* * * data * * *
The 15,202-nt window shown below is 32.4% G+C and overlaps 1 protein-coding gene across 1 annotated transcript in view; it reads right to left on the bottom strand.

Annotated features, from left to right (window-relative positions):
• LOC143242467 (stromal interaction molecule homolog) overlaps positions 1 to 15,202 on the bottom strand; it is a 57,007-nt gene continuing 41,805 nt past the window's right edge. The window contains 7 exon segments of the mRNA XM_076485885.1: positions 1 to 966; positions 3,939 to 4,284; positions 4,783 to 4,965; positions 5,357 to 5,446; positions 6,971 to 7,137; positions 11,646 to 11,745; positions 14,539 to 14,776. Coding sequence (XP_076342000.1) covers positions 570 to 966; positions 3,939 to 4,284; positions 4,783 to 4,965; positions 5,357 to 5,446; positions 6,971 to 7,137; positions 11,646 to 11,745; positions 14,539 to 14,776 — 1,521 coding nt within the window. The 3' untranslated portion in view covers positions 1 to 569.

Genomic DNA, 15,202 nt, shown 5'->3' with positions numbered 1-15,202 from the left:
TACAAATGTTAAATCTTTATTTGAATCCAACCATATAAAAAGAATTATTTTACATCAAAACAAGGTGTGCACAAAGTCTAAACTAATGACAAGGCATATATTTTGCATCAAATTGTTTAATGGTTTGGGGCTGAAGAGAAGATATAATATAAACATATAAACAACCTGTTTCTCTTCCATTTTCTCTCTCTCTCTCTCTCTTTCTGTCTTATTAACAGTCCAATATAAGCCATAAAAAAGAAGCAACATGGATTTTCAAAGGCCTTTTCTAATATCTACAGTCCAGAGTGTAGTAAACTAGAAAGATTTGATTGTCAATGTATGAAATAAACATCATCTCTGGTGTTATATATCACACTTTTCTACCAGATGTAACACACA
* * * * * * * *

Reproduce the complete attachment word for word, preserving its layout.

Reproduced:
The 15,202-nt window shown below is 32.4% G+C and overlaps 1 protein-coding gene across 1 annotated transcript in view; it reads right to left on the bottom strand.

Annotated features, from left to right (window-relative positions):
• LOC143242467 (stromal interaction molecule homolog) overlaps positions 1 to 15,202 on the bottom strand; it is a 57,007-nt gene continuing 41,805 nt past the window's right edge. The window contains 7 exon segments of the mRNA XM_076485885.1: positions 1 to 966; positions 3,939 to 4,284; positions 4,783 to 4,965; positions 5,357 to 5,446; positions 6,971 to 7,137; positions 11,646 to 11,745; positions 14,539 to 14,776. Coding sequence (XP_076342000.1) covers positions 570 to 966; positions 3,939 to 4,284; positions 4,783 to 4,965; positions 5,357 to 5,446; positions 6,971 to 7,137; positions 11,646 to 11,745; positions 14,539 to 14,776 — 1,521 coding nt within the window. The 3' untranslated portion in view covers positions 1 to 569.

Genomic DNA, 15,202 nt, shown 5'->3' with positions numbered 1-15,202 from the left:
TACAAATGTTAAATCTTTATTTGAATCCAACCATATAAAAAGAATTATTTTACATCAAAACAAGGTGTGCACAAAGTCTAAACTAATGACAAGGCATATATTTTGCATCAAATTGTTTAATGGTTTGGGGCTGAAGAGAAGATATAATATAAACATATAAACAACCTGTTTCTCTTCCATTTTCTCTCTCTCTCTCTCTCTTTCTGTCTTATTAACAGTCCAATATAAGCCATAAAAAAGAAGCAACATGGATTTTCAAAGGCCTTTTCTAATATCTACAGTCCAGAGTGTAGTAAACTAGAAAGATTTGATTGTCAATGTATGAAATAAACATCATCTCTGGTGTTATATATCACACTTTTCTACCAGATGTAACACACA